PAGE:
Reviews

Book Review

Alexandra Fuller’s candid memoir Don’t Let’s Go to the Dogs Tonight told of her turbulent childhood in Africa. That book ended with her wedding to Charlie Ross and Leaving Before the Rains Come is the tale of their marriage.

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Book Review
For most people there are two sorts of mathematics: there is the practical arithmetic they use in their everyday lives, adding up receipts and calculating their share of bills; and there is the maths of abstract concepts and models which they tend to leave to professional mathematicians and eco

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Book Review
In her first book, The Fish Ladder, Katharine Norbury travels to find the sources of rivers which she interweaves with the story of how she rediscovered her birth family and her health. Each chapter of this evocative memoir is named after a meaningful place,

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Book Review
In 2011 Ann Morgan looked up at her bookshelves and, after toting up the number of UK and US authors whose books she owned, came to a terrible conclusion: “I was a literary xenophobe.” Thus began a year-long project of “reading the world” - finding something to read from every single country on

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Book Review
I was so, so thrilled when I first glimpsed the bacon-adorned cover of Man Food. Despite the gendered title raising my feminist hackles, I was quite able to forgive Billy Law once I’d checked out his recipes.

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Book Review
I am not usually a cocktail drinker and stick to red wine and not much of it (except if it's free), but every time I go out for an after-work tipple I am greeted by the cocktail menu.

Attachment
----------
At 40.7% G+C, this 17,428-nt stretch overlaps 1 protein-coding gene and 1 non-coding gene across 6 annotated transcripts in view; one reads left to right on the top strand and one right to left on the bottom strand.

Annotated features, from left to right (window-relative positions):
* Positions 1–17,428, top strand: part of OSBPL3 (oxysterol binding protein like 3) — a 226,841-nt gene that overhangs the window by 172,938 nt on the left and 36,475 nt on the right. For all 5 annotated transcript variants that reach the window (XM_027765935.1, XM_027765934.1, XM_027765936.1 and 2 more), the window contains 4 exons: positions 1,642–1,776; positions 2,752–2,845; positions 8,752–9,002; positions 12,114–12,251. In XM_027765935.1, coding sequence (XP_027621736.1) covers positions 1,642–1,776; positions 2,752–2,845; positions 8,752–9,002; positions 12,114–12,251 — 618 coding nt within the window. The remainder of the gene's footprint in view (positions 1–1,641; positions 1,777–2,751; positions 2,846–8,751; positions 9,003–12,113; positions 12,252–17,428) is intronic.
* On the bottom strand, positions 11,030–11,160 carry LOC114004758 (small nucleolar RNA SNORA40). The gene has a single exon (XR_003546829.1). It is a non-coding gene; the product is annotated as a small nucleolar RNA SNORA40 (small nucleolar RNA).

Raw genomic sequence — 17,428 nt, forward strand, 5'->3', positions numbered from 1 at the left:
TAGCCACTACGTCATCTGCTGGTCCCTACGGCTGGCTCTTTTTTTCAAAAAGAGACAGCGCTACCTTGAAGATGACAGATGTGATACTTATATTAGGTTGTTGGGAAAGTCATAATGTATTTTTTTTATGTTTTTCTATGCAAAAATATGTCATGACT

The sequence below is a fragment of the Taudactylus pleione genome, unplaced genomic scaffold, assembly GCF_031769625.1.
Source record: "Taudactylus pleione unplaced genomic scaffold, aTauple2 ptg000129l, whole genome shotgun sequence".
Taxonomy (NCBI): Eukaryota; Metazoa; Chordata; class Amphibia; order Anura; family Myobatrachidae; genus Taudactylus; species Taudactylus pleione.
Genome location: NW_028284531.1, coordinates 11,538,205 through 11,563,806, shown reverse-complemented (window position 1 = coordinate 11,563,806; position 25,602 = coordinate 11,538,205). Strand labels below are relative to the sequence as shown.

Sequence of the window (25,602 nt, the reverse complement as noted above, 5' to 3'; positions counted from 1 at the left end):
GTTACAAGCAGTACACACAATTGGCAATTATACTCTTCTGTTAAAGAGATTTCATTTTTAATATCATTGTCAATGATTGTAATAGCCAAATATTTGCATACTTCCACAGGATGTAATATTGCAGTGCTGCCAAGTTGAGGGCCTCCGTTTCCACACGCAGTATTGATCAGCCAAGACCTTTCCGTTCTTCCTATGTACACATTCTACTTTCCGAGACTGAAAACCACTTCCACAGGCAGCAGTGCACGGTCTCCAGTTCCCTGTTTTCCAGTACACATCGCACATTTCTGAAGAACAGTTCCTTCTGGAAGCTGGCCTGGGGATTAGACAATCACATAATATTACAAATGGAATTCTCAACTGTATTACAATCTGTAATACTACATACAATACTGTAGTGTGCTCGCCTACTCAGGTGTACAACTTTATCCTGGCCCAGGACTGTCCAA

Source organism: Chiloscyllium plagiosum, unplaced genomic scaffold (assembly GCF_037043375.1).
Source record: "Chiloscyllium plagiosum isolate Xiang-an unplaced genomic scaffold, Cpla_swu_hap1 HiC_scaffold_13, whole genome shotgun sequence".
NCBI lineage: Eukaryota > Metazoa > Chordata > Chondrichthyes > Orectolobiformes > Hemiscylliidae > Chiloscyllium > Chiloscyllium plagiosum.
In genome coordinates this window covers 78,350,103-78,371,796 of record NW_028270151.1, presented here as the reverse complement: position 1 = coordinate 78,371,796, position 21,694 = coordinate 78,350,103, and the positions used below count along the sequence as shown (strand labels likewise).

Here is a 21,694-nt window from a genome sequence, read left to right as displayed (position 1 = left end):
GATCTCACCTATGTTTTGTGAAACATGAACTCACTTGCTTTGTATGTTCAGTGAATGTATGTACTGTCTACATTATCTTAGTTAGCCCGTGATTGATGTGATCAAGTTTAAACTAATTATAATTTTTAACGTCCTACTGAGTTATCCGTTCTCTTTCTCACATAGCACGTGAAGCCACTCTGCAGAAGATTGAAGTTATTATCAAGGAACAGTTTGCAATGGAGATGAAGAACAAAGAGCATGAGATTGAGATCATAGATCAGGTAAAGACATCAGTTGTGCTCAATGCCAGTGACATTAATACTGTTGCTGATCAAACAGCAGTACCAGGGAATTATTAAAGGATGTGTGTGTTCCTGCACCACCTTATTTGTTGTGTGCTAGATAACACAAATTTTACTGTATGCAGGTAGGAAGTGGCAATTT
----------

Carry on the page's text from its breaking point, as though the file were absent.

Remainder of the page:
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Book Review
This book is, at its simplest, a compilation of survey responses that were given to a wide demographic of women across the world on the subject of clothes.

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Book Review
Bryony Hill’s How I Long to be With You brings together a remarkable collection of letters, telegraphs and photographs from the two sides of her family during the Second World War.

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Book Review
Merchant Adventurers is historian James Evans’ first foray into popular non-fiction. His subject is a sea voyage made from Tudor England in search of a north-east passage through the arctic.

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Book Review
Anyone looking for that quirky gift or unusual literary present this Christmas may find it in the brilliantly fastidious The Book of 365.  Taking the numbers 1 through 366 (despite the title), the authors present 366 mini-essays that explore a particular

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Book Review

The internet is an integral part of any highly developed economy; seemingly everything is connected to the network, from banks and businesses to power stations and military drones.

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